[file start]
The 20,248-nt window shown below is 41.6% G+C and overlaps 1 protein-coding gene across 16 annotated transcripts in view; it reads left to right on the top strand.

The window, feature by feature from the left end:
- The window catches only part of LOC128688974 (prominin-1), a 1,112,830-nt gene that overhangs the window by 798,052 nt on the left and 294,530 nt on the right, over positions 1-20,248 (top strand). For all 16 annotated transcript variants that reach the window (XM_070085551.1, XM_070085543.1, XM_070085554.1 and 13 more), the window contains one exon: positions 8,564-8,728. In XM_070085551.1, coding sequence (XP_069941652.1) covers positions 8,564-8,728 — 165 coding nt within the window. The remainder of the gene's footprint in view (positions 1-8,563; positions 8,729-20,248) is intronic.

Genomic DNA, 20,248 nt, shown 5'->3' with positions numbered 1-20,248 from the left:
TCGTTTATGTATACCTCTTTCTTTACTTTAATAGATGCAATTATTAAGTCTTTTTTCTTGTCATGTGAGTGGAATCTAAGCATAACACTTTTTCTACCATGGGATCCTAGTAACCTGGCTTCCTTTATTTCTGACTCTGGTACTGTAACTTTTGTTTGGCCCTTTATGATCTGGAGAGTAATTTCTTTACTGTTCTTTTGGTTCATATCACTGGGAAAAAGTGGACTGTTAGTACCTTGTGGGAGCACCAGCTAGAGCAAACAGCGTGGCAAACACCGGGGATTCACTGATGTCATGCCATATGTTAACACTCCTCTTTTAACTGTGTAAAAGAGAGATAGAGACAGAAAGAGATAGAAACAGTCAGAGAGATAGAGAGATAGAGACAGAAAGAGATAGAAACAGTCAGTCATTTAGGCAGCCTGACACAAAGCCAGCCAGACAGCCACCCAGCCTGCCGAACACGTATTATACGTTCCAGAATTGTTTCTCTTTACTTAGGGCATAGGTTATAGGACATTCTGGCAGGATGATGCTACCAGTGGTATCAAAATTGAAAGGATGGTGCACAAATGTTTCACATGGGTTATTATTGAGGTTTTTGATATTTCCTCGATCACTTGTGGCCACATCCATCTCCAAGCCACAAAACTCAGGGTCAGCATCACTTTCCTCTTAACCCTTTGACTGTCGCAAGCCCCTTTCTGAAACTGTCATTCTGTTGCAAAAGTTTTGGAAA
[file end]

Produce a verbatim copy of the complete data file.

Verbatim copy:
The 20,248-nt window shown below is 41.6% G+C and overlaps 1 protein-coding gene across 16 annotated transcripts in view; it reads left to right on the top strand.

The window, feature by feature from the left end:
- The window catches only part of LOC128688974 (prominin-1), a 1,112,830-nt gene that overhangs the window by 798,052 nt on the left and 294,530 nt on the right, over positions 1-20,248 (top strand). For all 16 annotated transcript variants that reach the window (XM_070085551.1, XM_070085543.1, XM_070085554.1 and 13 more), the window contains one exon: positions 8,564-8,728. In XM_070085551.1, coding sequence (XP_069941652.1) covers positions 8,564-8,728 — 165 coding nt within the window. The remainder of the gene's footprint in view (positions 1-8,563; positions 8,729-20,248) is intronic.

Genomic DNA, 20,248 nt, shown 5'->3' with positions numbered 1-20,248 from the left:
TCGTTTATGTATACCTCTTTCTTTACTTTAATAGATGCAATTATTAAGTCTTTTTTCTTGTCATGTGAGTGGAATCTAAGCATAACACTTTTTCTACCATGGGATCCTAGTAACCTGGCTTCCTTTATTTCTGACTCTGGTACTGTAACTTTTGTTTGGCCCTTTATGATCTGGAGAGTAATTTCTTTACTGTTCTTTTGGTTCATATCACTGGGAAAAAGTGGACTGTTAGTACCTTGTGGGAGCACCAGCTAGAGCAAACAGCGTGGCAAACACCGGGGATTCACTGATGTCATGCCATATGTTAACACTCCTCTTTTAACTGTGTAAAAGAGAGATAGAGACAGAAAGAGATAGAAACAGTCAGAGAGATAGAGAGATAGAGACAGAAAGAGATAGAAACAGTCAGTCATTTAGGCAGCCTGACACAAAGCCAGCCAGACAGCCACCCAGCCTGCCGAACACGTATTATACGTTCCAGAATTGTTTCTCTTTACTTAGGGCATAGGTTATAGGACATTCTGGCAGGATGATGCTACCAGTGGTATCAAAATTGAAAGGATGGTGCACAAATGTTTCACATGGGTTATTATTGAGGTTTTTGATATTTCCTCGATCACTTGTGGCCACATCCATCTCCAAGCCACAAAACTCAGGGTCAGCATCACTTTCCTCTTAACCCTTTGACTGTCGCAAGCCCCTTTCTGAAACTGTCATTCTGTTGCAAAAGTTTTGGAAA